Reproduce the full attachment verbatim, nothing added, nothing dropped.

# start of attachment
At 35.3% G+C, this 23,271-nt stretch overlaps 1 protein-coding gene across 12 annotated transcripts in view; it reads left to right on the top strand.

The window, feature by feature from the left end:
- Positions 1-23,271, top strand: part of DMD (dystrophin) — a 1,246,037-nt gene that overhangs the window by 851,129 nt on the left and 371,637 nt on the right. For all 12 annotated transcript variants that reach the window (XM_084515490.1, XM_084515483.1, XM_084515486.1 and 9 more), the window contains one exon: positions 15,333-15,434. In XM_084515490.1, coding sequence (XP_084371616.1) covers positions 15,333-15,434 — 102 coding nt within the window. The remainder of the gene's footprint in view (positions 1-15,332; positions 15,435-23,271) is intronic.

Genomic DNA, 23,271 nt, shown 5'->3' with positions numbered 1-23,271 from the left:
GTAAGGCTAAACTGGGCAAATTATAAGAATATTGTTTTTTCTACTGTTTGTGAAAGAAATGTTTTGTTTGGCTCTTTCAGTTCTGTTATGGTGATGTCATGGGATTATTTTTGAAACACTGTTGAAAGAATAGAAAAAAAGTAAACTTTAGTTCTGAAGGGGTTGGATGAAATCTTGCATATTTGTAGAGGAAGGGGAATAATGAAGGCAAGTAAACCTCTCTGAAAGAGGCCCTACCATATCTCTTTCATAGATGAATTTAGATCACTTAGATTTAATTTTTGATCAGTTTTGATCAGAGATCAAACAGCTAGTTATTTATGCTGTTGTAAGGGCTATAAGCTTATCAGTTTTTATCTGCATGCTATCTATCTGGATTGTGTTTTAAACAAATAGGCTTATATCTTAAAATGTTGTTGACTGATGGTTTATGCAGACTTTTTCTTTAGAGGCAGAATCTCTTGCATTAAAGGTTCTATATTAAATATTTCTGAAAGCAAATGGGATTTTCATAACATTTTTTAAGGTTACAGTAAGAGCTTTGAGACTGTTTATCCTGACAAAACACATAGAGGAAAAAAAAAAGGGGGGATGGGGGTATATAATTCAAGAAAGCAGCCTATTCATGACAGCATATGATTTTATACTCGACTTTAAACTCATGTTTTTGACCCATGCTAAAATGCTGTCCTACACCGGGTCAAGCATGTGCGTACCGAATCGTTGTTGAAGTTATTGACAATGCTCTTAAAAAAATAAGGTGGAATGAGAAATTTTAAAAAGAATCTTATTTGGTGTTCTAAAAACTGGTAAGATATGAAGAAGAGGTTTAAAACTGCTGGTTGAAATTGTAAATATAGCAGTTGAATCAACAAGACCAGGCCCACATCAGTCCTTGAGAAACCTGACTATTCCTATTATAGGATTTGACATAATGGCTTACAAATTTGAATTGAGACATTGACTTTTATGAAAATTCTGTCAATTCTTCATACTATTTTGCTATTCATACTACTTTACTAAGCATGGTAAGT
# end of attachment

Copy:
At 35.3% G+C, this 23,271-nt stretch overlaps 1 protein-coding gene across 12 annotated transcripts in view; it reads left to right on the top strand.

The window, feature by feature from the left end:
- Positions 1-23,271, top strand: part of DMD (dystrophin) — a 1,246,037-nt gene that overhangs the window by 851,129 nt on the left and 371,637 nt on the right. For all 12 annotated transcript variants that reach the window (XM_084515490.1, XM_084515483.1, XM_084515486.1 and 9 more), the window contains one exon: positions 15,333-15,434. In XM_084515490.1, coding sequence (XP_084371616.1) covers positions 15,333-15,434 — 102 coding nt within the window. The remainder of the gene's footprint in view (positions 1-15,332; positions 15,435-23,271) is intronic.

Genomic DNA, 23,271 nt, shown 5'->3' with positions numbered 1-23,271 from the left:
GTAAGGCTAAACTGGGCAAATTATAAGAATATTGTTTTTTCTACTGTTTGTGAAAGAAATGTTTTGTTTGGCTCTTTCAGTTCTGTTATGGTGATGTCATGGGATTATTTTTGAAACACTGTTGAAAGAATAGAAAAAAAGTAAACTTTAGTTCTGAAGGGGTTGGATGAAATCTTGCATATTTGTAGAGGAAGGGGAATAATGAAGGCAAGTAAACCTCTCTGAAAGAGGCCCTACCATATCTCTTTCATAGATGAATTTAGATCACTTAGATTTAATTTTTGATCAGTTTTGATCAGAGATCAAACAGCTAGTTATTTATGCTGTTGTAAGGGCTATAAGCTTATCAGTTTTTATCTGCATGCTATCTATCTGGATTGTGTTTTAAACAAATAGGCTTATATCTTAAAATGTTGTTGACTGATGGTTTATGCAGACTTTTTCTTTAGAGGCAGAATCTCTTGCATTAAAGGTTCTATATTAAATATTTCTGAAAGCAAATGGGATTTTCATAACATTTTTTAAGGTTACAGTAAGAGCTTTGAGACTGTTTATCCTGACAAAACACATAGAGGAAAAAAAAAAGGGGGGATGGGGGTATATAATTCAAGAAAGCAGCCTATTCATGACAGCATATGATTTTATACTCGACTTTAAACTCATGTTTTTGACCCATGCTAAAATGCTGTCCTACACCGGGTCAAGCATGTGCGTACCGAATCGTTGTTGAAGTTATTGACAATGCTCTTAAAAAAATAAGGTGGAATGAGAAATTTTAAAAAGAATCTTATTTGGTGTTCTAAAAACTGGTAAGATATGAAGAAGAGGTTTAAAACTGCTGGTTGAAATTGTAAATATAGCAGTTGAATCAACAAGACCAGGCCCACATCAGTCCTTGAGAAACCTGACTATTCCTATTATAGGATTTGACATAATGGCTTACAAATTTGAATTGAGACATTGACTTTTATGAAAATTCTGTCAATTCTTCATACTATTTTGCTATTCATACTACTTTACTAAGCATGGTAAGT